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These Gladiators Perform in a Tubed-Shaped Arena : Entertainment: 'American Gladiators' combines sport with glitz in a program that's more real than wrestling but restricted by the confines of TV.

September 07, 1990|JEFF MEYERS | TIMES STAFF WRITER

For a few weeks this summer, Universal Studios tour trams stopped at Stage 27, and tourists were treated to standard Hollywood thrills and wizardry--with one major difference: Unlike Jaws, King Kong and the rest of Universal's ersatz attractions, this one was real.

With the sound stage transformed into a futuristic arena, the "American Gladiators" syndicated TV show was taping all 26 episodes in five weeks. But unlike pro wrestling, the competition was genuine. So were the bad feelings between gladiators--Hulklike professional athletes in spandex tights--and contestants, mere mortals chosen from public tryouts.

"This girl went to my face, and it made me mad," a gladiator named Ice told host Mike Adamle in an on-air interview after a scuffle in Powerball, the most brutal of the five events that make up the 60-minute show.

Adamle told Ice to "let bygones be bygones" and then changed the subject, but after the interview, Ice and another gladiator, Lace, were still steaming over what they saw as a disregard for gladiator safety.

"The rules say no shots to the face," Lace said. But the contestant "was throwing them. All she got was a slap on the wrist, and that's not enough. We could get hurt. The producers should take care of the gladiators. If she broke my nose, what would I do? They better tighten up the rules."

Easy enough. This is "American Gladiators," remember, not the National Football League. With no tradition of the game to worry about, the producers--Samuel Goldwyn Television--are able to make it up as they go along.

Events, rules and equipment have evolved radically since the show made its debut a year ago. Old events such as the Eliminator have been overhauled and improved. Others have been replaced. Of the 10 gladiators, only two remain from the original cast. Overall, the look of the show has become more high-tech--a video game with sweat--to entice the 18-to-34 male audience.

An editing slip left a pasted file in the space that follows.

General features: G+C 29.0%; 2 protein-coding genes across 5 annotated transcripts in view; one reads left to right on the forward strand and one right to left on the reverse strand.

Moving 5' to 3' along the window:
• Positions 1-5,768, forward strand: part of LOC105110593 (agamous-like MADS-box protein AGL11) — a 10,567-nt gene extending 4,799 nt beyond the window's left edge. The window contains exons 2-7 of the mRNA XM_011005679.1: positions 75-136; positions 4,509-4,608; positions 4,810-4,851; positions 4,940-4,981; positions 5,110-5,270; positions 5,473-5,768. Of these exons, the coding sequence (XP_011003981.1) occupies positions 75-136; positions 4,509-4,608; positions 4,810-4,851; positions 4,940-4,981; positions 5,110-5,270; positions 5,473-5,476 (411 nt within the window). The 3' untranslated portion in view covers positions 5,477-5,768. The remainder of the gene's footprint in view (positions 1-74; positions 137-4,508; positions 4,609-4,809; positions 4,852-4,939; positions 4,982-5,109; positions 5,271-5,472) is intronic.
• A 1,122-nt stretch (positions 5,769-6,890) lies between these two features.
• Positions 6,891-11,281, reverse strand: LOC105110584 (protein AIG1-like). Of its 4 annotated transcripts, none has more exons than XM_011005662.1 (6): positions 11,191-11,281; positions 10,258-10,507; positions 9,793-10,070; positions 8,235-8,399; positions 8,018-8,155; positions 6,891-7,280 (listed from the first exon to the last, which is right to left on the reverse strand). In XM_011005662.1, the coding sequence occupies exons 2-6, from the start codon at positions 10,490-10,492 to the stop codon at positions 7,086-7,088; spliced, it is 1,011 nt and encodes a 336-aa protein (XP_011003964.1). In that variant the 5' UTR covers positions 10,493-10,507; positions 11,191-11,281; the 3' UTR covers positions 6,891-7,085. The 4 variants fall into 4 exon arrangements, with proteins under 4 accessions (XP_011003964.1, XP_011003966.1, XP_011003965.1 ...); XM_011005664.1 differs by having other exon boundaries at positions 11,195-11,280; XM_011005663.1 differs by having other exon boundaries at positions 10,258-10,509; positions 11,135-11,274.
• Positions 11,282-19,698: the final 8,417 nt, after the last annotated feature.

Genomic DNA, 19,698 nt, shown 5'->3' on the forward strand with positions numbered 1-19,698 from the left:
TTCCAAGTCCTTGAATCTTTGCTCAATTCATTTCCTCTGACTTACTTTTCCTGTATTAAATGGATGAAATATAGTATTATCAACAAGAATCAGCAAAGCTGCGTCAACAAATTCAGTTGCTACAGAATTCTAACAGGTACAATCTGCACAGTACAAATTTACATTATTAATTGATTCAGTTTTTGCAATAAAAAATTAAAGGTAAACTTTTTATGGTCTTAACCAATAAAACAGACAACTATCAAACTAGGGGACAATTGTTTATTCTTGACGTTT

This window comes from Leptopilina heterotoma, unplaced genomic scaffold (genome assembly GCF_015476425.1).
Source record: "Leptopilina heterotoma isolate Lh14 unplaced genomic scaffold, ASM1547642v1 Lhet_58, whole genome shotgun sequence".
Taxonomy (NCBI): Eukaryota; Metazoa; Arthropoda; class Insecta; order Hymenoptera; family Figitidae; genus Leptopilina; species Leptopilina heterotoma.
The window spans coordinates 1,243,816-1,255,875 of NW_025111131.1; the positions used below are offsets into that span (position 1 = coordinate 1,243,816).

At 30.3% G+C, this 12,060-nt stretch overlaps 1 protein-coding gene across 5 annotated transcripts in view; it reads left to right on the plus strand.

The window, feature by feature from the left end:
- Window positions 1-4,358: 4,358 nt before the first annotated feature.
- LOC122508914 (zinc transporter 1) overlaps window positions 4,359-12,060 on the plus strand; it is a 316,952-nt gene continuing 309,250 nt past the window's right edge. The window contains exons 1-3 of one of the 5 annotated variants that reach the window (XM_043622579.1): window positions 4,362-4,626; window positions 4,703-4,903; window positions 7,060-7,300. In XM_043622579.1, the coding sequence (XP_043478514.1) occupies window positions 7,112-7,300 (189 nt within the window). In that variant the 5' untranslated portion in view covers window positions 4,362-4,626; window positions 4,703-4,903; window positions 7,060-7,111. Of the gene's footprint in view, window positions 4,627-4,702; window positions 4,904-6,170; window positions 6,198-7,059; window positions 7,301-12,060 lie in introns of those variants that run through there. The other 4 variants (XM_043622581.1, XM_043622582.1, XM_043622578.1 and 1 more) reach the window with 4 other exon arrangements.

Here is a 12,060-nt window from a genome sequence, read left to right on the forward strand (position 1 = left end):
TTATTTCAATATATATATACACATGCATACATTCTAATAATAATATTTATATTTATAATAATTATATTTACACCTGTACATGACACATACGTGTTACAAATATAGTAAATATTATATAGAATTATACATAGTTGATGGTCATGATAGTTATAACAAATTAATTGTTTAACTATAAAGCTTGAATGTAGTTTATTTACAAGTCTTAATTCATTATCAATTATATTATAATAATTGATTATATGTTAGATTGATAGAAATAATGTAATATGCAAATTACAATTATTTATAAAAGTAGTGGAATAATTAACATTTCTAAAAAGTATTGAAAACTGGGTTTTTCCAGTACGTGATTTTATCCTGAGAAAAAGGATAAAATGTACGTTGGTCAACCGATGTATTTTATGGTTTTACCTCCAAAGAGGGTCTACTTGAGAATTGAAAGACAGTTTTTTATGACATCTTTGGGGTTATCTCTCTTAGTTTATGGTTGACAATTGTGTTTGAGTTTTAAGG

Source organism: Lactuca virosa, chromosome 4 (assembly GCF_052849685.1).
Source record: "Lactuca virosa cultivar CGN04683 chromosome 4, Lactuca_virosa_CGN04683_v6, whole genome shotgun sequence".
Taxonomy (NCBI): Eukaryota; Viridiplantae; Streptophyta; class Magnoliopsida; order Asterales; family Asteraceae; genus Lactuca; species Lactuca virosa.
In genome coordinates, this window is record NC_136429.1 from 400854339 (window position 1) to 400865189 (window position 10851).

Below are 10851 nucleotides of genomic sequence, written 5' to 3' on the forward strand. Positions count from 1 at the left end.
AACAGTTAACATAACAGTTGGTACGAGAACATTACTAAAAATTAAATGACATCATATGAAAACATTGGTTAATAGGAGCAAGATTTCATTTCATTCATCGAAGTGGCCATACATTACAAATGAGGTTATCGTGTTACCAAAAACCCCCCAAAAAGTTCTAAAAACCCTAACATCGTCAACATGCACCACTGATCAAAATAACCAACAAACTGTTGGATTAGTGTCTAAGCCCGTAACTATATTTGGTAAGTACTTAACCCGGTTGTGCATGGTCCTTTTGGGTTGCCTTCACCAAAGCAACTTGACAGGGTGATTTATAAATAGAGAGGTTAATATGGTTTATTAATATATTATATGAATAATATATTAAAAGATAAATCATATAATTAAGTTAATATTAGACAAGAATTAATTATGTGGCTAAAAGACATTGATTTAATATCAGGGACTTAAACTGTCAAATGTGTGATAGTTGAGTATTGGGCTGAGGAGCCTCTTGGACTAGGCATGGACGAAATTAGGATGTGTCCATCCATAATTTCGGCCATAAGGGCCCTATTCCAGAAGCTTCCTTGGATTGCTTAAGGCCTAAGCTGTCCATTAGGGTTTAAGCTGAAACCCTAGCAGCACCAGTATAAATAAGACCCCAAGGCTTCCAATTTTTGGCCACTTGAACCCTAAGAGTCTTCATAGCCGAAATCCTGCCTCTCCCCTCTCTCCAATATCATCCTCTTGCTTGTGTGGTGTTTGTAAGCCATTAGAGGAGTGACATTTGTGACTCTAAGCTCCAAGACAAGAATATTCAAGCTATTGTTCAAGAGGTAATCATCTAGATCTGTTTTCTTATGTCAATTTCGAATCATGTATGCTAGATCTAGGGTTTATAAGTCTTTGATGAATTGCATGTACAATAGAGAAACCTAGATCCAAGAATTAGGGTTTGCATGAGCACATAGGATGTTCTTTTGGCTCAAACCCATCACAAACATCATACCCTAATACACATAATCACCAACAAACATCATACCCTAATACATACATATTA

But the biggest change is philosophical: Though the first shows emphasized the personalities of the gladiators, who were expected to act like cartoon characters, the focus now is on competition, not shtick. The realism has elevated "Gladiators" above other so-called "Crash TV" shows, including the now-canceled "RollerGames," which was marketed as roller derby for the MTV crowd.

"Originally, the producers were looking for actors who were athletes to play gladiators," said Lace, a former Canadian gymnast whose real name is Marisa Pare. "We had definite characters, but our characters eventually just became caricatures, which detracted from the physical competition."

The changes were made by Eytan Keller, a two-time Emmy winner hired in February to replace Barry Frank as producer. "One element that separated the show, even in the early stages, from 'RollerGames' and pro wrestling was that it was legitimate competition," Keller said. "Nothing was fixed."

TV audiences responded, making "Gladiators" the highest-rated new hourlong show in syndication. Aired locally by KCAL, Channel 9, on Saturday nights and repeated on Sunday nights, "Gladiators" had a combined weekend Nielsen rating of 4.9 last May, before reruns. It makes its season debut on KCAL this Saturday at 7 p.m. and airs at the same time Sunday.

TV fans may have paid attention to "Gladiators," but the sports media virtually ignored it. Last season, results went unreported, and stories about the show were usually relegated to the TV pages. It isn't being taken seriously as a sport, partly because it hasn't been around long enough and partly for a more fundamental reason: The sports media has long regarded made-for-TV sports shows with skepticism because they lack the spontaneity of a true sporting event.

With "Gladiators," the competition may be authentic, but almost everything else is an illusion, pure Hollywood magic. At the recent taping sessions, the live audience was merely atmosphere, background noise put there for effect, like the fake smoke that filled the arena. A quarter of the 400 studio seats were filled courtesy of the Universal Tour, but at least the tourists were real: Last season, the prop department painted cartoon faces in the stands.

Cued by the PA system, audiences were commanded to cheer like crazed Raiders fans, even though they often didn't have a clue what they were cheering for. "The rules are pretty confusing, and I never know who's winning," said John Golfano, 36, a tourist from South Bend, Ind.

The show also lacks credibility with the sports media because it is edited. The need to change the massive sets requires taping to be done in bits and pieces instead of continuously from the opening gun. This creates suspicion: If mistakes by announcers Adamle and Hall of Fame football player Larry Csonka are edited out, could the results be altered too?

"What we call in the truck is what you see in your living room," Keller insisted.

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